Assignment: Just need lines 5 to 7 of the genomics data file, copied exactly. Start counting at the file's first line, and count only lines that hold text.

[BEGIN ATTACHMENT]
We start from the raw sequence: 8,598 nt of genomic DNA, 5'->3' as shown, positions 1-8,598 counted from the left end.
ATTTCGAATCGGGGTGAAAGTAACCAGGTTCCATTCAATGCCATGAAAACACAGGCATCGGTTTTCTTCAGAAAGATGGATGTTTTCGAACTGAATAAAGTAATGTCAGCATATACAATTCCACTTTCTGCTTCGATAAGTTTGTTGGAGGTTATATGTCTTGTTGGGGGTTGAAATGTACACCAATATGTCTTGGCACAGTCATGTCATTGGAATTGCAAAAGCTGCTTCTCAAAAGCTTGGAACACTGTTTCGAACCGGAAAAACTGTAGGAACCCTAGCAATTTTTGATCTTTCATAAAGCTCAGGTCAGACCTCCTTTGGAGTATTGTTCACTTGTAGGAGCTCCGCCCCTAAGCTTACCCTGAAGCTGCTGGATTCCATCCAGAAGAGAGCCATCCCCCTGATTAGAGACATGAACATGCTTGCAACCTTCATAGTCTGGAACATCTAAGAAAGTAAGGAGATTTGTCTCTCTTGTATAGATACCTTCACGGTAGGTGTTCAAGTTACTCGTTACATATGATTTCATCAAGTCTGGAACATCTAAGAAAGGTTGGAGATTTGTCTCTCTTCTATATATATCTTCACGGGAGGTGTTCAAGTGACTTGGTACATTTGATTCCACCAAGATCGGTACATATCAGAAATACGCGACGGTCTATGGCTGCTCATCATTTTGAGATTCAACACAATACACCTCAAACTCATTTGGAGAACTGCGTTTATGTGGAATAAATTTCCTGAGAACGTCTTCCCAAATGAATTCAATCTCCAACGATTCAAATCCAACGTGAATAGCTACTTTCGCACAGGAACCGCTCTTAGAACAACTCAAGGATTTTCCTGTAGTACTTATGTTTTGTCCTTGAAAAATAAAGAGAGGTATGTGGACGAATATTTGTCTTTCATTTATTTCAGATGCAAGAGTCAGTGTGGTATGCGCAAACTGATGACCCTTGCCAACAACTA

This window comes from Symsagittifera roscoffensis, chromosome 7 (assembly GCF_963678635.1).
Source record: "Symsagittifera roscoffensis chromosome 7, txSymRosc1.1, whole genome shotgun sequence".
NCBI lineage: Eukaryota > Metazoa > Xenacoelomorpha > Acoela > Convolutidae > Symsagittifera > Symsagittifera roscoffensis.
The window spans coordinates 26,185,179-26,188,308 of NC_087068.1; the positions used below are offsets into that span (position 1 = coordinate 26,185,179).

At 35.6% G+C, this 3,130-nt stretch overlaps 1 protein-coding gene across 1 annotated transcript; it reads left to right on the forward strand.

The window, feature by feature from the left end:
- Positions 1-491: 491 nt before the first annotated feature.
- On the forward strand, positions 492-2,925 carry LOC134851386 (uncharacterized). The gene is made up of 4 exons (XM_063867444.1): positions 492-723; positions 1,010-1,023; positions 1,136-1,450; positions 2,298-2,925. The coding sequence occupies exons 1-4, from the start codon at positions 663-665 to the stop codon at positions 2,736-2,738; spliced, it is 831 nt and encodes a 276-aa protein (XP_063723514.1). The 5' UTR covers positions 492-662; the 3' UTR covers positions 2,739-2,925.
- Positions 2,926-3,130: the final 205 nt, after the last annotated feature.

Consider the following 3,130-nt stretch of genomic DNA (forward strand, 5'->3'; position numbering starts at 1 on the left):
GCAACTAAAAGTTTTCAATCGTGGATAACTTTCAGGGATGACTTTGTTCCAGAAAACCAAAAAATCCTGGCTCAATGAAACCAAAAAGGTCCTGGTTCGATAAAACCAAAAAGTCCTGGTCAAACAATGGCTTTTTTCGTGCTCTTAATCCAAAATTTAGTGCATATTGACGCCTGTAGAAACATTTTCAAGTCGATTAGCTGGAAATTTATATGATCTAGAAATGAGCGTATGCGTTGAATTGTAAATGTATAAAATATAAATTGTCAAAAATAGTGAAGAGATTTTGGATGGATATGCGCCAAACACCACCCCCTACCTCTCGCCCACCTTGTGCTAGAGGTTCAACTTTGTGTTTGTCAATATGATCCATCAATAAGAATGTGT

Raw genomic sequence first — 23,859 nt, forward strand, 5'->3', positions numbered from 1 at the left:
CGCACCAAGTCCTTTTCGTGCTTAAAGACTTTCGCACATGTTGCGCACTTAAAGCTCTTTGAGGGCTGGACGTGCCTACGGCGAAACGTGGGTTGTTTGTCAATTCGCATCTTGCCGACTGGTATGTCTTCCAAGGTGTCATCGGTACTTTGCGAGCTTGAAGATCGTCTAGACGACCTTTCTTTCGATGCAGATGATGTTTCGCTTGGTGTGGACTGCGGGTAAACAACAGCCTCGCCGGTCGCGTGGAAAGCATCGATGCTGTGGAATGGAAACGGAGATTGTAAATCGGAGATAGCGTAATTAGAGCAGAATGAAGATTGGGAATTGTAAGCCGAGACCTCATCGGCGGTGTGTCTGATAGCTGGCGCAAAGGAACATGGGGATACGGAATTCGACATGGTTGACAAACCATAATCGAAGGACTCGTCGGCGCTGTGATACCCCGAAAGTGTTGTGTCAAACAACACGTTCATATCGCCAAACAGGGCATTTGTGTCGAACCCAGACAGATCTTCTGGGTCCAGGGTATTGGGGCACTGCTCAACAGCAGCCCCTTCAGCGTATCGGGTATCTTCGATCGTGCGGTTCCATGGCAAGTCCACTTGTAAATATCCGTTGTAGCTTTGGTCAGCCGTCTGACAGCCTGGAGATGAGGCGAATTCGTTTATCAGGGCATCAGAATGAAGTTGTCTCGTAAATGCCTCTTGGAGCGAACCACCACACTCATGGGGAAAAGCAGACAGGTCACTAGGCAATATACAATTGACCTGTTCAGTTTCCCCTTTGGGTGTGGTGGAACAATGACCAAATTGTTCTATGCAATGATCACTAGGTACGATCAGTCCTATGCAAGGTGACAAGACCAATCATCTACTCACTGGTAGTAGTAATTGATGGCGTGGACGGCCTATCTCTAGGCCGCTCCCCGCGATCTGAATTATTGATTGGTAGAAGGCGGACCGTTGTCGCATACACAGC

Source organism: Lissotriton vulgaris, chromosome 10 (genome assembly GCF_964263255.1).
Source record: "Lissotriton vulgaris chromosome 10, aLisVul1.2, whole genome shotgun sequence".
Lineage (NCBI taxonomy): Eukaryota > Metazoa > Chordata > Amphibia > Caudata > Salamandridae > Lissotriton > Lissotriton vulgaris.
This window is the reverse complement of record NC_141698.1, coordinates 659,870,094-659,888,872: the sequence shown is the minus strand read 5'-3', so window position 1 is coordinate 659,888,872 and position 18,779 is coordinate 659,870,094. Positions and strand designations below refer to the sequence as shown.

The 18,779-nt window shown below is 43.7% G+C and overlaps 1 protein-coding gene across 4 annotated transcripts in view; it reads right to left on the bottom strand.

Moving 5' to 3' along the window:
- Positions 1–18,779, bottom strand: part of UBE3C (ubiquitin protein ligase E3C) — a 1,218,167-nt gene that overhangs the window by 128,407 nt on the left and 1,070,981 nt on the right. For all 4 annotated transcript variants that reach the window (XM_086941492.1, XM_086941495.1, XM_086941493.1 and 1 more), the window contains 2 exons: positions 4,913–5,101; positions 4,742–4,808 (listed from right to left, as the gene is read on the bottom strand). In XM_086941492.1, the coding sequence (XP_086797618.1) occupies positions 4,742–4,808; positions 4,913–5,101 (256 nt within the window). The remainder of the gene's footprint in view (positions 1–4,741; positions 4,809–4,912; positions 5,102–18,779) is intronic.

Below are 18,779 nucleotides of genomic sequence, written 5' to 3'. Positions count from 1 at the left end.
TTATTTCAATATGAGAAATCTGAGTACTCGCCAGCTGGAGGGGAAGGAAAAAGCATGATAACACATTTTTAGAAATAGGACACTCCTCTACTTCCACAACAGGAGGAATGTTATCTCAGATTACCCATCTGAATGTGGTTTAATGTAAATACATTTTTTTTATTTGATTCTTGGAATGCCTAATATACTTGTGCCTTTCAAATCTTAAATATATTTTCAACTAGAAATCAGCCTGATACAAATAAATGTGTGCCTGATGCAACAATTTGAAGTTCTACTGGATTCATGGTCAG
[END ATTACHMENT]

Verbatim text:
NCBI lineage: Eukaryota > Metazoa > Xenacoelomorpha > Acoela > Convolutidae > Symsagittifera > Symsagittifera roscoffensis.
The window spans coordinates 26,185,179-26,188,308 of NC_087068.1; the positions used below are offsets into that span (position 1 = coordinate 26,185,179).

At 35.6% G+C, this 3,130-nt stretch overlaps 1 protein-coding gene across 1 annotated transcript; it reads left to right on the forward strand.